On March 18th, he spoke before 15,000 supporters of the city's striking garbage workers. On the 28th, he led a march downtown that erupted into looting and shouts of "black power." And on April 3rd, he delivered his "Promised Land" speech inside Memphis' Mason Temple in the company of tornado warnings and a crowd numbering fewer than 2,000. He used that speech to call once again for peaceful support of the city's sanitation workers, then he turned to fears for his own future.
But in the late afternoon of April 4th and before another mass meeting scheduled that evening, King looked forward to supper at the home of Minister Billy Kyles and his wife, Gwen. In the end, the food at that supper went untouched; Gwen Kyles, in the immediate aftermath of King's assassination, went on record: "Negroes were 'born to truth,'" she said. And Branch writes, paraphrasing her comments: "Compelled to face hard realities in a white world, she supported a remarkable civic commitment across racial lines to gather every scrap of memory or fact that might shed light on the world-shaking local tragedy."
In At Canaan's Edge, a monument to hard research and skilled narrative, Taylor Branch uses every scrap of memory and fact to do just that.
During the Great Depression, Edward K. Lovett migrated with his family to Memphis from rural Mississippi, and Frances M. Lovett migrated with her family to Memphis from rural West Tennessee. They met, then married, he to serve as a staff sergeant in the U.S. Army from World War II until his death in 1961; she to work in a furniture factory, then as a domestic in Memphis homes until her death in 1960.
"They barely lived 40 years," writes their son, Bobby L. Lovett, "just long enough to see the rising sun of desegregation and the beginning sunset of Jim Crow. ... And now we [the Lovetts' surviving children] endure Jim Crow's persistent offspring -- a continuing racially divided American society ruled by de facto racial discrimination and the designation of racial categories."
This is Bobby Lovett, professor of history at Tennessee State University, in the preface to his The Civil Rights Movement in Tennessee: A Narrative History (The University of Tennessee Press), as comprehensive a guide as readers are likely to find or researchers to write. It begins in 1779, in Nashville, where slaves and "free Negroes" who'd helped to build Fort Nashborough stood up to oppression. It ends in 2004, in Nashville, at a program for speakers called to comment on the civil rights legacy.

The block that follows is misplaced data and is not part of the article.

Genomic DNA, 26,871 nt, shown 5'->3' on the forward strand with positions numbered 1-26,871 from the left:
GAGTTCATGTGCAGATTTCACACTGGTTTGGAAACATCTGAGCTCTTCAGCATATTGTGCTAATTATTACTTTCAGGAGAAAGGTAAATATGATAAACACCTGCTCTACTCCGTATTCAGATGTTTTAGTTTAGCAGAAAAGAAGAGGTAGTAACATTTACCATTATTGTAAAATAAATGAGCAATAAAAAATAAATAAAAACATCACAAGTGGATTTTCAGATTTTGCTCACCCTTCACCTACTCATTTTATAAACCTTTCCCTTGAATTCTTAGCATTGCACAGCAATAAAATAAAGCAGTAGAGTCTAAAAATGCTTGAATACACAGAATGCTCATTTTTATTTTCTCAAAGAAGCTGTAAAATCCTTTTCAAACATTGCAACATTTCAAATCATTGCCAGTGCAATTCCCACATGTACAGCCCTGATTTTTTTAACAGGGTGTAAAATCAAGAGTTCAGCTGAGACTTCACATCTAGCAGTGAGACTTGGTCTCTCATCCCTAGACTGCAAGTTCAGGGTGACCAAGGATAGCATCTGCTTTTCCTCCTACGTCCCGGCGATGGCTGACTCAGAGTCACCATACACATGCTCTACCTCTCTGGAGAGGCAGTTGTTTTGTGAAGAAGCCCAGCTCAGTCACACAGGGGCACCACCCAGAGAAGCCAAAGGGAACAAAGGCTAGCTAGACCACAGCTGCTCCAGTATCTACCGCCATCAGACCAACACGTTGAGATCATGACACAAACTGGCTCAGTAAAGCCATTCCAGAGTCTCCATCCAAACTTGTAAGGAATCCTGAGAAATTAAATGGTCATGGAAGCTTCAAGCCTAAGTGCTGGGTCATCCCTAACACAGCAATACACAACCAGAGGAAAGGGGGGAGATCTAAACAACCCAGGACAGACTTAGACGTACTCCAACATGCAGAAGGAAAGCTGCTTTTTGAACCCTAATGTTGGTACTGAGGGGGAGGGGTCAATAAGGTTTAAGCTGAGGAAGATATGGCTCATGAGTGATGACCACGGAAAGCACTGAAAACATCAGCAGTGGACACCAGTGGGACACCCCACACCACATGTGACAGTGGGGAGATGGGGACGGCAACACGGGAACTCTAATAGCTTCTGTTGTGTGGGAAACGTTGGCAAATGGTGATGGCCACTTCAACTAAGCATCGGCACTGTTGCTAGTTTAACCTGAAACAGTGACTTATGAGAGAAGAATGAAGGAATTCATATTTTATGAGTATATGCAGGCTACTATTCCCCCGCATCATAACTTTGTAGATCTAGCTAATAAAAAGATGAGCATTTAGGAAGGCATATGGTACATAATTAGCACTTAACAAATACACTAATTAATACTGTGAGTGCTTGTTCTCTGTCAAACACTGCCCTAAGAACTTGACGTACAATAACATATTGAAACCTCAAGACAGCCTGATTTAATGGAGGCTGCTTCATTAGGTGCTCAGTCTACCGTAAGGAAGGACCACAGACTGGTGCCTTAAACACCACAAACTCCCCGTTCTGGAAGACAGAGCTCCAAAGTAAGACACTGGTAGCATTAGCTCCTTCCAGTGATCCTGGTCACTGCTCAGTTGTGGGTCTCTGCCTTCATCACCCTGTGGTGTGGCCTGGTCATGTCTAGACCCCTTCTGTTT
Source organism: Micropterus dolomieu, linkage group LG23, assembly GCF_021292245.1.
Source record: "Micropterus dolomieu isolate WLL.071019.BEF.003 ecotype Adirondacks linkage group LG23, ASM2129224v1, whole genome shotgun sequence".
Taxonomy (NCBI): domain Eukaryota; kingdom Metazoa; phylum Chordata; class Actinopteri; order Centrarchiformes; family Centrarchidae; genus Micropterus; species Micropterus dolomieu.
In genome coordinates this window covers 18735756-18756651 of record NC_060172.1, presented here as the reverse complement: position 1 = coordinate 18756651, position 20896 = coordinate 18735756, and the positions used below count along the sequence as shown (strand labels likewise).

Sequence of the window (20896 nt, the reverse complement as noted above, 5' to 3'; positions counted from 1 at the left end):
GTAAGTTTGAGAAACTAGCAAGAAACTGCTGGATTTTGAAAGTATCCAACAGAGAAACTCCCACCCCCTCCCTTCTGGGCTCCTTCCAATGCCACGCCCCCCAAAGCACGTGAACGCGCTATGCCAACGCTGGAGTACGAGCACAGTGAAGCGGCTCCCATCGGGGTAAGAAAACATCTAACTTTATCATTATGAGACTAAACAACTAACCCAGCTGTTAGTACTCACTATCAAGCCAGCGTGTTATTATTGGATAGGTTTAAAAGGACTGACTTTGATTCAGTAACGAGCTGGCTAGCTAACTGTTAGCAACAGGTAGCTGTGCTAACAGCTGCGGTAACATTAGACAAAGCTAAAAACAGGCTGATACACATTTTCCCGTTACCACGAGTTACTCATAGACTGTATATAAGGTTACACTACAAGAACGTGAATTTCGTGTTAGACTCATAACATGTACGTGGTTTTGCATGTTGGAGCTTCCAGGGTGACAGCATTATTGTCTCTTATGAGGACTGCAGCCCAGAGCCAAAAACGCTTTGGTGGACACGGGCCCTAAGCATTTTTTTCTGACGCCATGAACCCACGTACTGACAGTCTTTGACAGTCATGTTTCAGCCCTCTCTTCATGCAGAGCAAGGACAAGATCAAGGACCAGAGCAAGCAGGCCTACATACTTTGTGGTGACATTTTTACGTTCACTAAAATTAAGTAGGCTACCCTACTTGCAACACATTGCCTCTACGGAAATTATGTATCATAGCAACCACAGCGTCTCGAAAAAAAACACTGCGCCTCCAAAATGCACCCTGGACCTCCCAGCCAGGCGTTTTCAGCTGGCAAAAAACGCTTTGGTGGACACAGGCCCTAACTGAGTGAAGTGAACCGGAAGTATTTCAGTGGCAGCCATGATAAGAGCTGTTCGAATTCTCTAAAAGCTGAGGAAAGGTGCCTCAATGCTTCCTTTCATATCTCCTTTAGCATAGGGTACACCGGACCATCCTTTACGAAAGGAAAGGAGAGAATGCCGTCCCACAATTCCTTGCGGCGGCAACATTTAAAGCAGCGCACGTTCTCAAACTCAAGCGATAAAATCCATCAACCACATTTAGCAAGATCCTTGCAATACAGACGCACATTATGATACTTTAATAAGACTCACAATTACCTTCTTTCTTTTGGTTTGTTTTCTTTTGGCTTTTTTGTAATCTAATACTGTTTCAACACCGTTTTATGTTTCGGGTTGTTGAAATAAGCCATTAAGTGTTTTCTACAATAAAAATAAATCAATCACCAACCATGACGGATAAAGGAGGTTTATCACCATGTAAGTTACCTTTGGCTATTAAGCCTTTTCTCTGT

For a statewide story of the complex fight for rights by Tennessee's African-Americans, you could not do better than this book. For a future, possible autobiography by Bobby L. Lovett, I'm just asking.
By Curtis Sittenfeld
Meet 15-year-old Lee Fiora, a Midwest girl of modest means attending the fictitious Ault School -- a Massachusetts boarding school inhabited by the rich and fabulous ilk of rich and fabulous families from across the globe. Having attended one of Memphis' top private girls' schools as the child of schoolteacher parents, it's not a subject with which I'm altogether unfamiliar. In fact, reading Prep reminded me of the heartache I both suffered and inflicted in those days, and at times, I put the book down for a while to get some distance from the memories it brought flooding back. I'm not sure what would have been more painful to read, Lee posturing to fit in with her sleek, worldly counterparts, or the achingly introspective path she chooses, never trying to fit in with, much less understand or befriend, her classmates. She watches them with a detached fascination, and the one time she connects with another student -- a sexual relationship with a boy who shuns her in public -- proves more harmful to her self-confidence than her self-imposed exile ever was.
Hers is a world of unspoken checks and balances, hierarchies, and impenetrable stereotypes, and a reader might find Lee's constant questioning utterly exhausting if Sittenfeld were not such a master of pace and style.
Sadly, Lee's is not the story of the swan, but her experience at Ault serves her well as an adult. In her words: "Ault had taught me everything I needed to know about attracting and alienating people...it had also been the toughest audience I'd ever encounter...sometimes afterward, I found winning people over disappointingly easy."
Sittenfeld's artfully written take on what might possibly be the most gut-wrenching four years of life shines a light on the realities of class and privilege, with Ault serving as a microcosm for society as a whole. Those on both sides of the class divide will recognize -- and possibly flinch at -- the truths found within Prep's pages.